We all have bad habits. At least, we do towards the middle of January when we give up on our New Year's resolutions and they start to creep back in.
But there's a solution. The most effective way to break a bad habit is to use an “if-then” format, according to an expert.
The “if” part of the plan is figuring out what triggers your habit, and the “then” part is deciding what action you can take when that scenario occurs to avoid doing it.
So, “if this happens, then I can do this…”
Peter Gollwitzer, a psychology professor at New York University, wrote for Fortune that numerous studies have found this to be effective.
In laboratory experiments, we discovered that these plans make performing the behaviour specified in the “then” part much easier when the critical situation is encountered. The person no longer has to tell herself that she wants to break a bad habit and then try hard to do so.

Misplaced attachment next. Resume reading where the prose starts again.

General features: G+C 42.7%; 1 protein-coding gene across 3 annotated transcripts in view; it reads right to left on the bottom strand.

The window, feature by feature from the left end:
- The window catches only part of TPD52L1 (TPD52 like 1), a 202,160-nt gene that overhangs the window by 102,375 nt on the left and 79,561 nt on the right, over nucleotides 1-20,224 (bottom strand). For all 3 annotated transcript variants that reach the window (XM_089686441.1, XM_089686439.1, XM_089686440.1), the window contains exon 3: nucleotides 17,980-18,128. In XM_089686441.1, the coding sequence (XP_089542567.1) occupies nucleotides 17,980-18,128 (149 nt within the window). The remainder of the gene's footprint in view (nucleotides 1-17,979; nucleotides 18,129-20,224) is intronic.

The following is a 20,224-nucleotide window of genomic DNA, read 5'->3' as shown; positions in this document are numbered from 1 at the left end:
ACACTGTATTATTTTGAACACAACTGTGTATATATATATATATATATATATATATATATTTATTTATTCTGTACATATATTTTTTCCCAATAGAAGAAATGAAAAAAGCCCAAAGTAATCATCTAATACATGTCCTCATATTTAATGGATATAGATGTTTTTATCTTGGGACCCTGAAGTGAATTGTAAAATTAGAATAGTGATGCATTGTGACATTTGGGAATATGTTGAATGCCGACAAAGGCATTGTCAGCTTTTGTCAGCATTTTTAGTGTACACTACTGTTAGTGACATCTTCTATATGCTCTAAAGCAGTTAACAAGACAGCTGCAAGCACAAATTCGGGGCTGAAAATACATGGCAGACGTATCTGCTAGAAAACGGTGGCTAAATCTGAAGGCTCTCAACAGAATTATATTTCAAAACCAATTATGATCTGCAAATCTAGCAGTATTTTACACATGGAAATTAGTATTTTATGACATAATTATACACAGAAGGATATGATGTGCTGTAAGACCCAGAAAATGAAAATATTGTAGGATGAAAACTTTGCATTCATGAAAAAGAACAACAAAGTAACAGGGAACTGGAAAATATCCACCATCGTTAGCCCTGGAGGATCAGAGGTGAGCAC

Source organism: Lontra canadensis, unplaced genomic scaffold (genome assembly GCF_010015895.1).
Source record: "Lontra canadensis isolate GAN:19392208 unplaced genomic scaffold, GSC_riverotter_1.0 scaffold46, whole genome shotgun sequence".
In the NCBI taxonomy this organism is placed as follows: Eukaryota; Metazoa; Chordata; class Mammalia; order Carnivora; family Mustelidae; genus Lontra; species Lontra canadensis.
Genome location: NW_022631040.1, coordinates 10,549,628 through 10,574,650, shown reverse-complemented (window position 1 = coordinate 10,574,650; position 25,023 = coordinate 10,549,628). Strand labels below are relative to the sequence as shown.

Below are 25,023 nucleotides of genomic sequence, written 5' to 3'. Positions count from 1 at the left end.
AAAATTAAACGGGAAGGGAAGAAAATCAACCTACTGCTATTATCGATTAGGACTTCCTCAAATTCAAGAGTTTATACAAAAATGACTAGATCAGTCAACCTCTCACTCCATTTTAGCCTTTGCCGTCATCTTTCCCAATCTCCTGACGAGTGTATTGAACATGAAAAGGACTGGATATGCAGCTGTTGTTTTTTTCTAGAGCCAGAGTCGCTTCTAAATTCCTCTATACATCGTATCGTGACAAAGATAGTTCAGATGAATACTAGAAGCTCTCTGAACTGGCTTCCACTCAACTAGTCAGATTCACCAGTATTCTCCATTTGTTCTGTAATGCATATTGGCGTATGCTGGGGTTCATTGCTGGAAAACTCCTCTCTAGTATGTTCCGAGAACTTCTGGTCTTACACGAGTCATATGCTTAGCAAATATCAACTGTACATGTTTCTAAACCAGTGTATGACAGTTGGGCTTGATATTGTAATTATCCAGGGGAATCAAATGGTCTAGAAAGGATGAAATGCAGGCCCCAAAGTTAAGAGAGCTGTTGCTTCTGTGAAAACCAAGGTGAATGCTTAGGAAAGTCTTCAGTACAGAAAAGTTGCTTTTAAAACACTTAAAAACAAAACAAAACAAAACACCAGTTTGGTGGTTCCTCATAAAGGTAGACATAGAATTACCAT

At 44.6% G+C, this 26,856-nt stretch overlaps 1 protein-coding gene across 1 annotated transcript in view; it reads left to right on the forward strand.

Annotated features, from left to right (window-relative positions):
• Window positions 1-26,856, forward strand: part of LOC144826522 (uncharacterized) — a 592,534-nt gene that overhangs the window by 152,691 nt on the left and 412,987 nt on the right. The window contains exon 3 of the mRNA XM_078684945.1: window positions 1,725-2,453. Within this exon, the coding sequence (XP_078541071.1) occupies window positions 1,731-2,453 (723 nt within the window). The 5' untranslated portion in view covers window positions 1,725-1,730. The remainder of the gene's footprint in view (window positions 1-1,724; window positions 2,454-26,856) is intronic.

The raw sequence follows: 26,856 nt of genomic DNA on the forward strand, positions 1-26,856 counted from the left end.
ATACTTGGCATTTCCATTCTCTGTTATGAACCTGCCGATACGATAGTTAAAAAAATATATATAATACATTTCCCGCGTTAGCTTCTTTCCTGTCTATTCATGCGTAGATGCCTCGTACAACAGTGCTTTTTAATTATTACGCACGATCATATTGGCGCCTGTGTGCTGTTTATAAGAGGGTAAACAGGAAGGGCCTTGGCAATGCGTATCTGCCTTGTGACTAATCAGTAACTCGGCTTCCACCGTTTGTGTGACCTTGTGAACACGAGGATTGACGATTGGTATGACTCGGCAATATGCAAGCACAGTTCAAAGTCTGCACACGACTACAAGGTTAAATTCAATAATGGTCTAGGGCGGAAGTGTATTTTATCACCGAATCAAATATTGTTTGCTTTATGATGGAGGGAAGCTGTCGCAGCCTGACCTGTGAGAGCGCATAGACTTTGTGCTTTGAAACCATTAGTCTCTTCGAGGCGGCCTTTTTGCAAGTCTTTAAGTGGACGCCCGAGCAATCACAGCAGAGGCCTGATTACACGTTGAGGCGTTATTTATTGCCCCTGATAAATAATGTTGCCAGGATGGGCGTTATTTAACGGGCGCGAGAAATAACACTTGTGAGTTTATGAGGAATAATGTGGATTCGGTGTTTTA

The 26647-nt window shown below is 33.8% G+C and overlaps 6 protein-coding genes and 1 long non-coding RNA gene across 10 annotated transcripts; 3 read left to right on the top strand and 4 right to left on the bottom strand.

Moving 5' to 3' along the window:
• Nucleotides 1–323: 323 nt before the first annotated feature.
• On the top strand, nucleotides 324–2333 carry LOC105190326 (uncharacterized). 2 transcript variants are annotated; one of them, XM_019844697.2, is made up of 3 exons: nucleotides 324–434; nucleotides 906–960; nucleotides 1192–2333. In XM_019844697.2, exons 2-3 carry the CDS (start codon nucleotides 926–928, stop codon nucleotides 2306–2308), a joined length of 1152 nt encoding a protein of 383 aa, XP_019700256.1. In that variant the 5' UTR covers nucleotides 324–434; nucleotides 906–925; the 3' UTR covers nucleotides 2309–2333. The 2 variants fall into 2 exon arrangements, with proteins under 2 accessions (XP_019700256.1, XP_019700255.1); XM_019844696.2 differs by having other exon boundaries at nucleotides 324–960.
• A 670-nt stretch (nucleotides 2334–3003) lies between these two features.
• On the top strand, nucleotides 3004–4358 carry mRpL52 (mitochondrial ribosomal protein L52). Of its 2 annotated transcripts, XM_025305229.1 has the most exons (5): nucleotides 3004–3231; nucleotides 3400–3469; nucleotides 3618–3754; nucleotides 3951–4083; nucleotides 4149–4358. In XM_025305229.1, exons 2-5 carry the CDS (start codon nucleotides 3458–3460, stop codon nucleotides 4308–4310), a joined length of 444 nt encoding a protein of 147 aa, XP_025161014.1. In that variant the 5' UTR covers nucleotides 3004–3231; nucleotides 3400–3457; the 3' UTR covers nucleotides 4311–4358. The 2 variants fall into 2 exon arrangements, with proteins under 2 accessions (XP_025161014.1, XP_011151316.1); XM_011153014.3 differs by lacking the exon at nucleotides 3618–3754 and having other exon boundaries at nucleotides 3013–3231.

Rather, encountering the critical situation specified in the “if” part triggers the pre-planned response in a fast, effortless, and incidental manner.
Since the “if-then” plan delegates the initiation of the planned response to the specified critical situation, it is taken out of the hands of the person who – as a consequence – no longer has to play the role of the willful “controller” of her actions. Instead, she now makes a pre-programmed, almost automatic response.
So how do we do it?
You only have to detect the personal critical situations that trigger your bad habits, and you have to identify those behaviours that you can and want to perform instead of the habitual ones.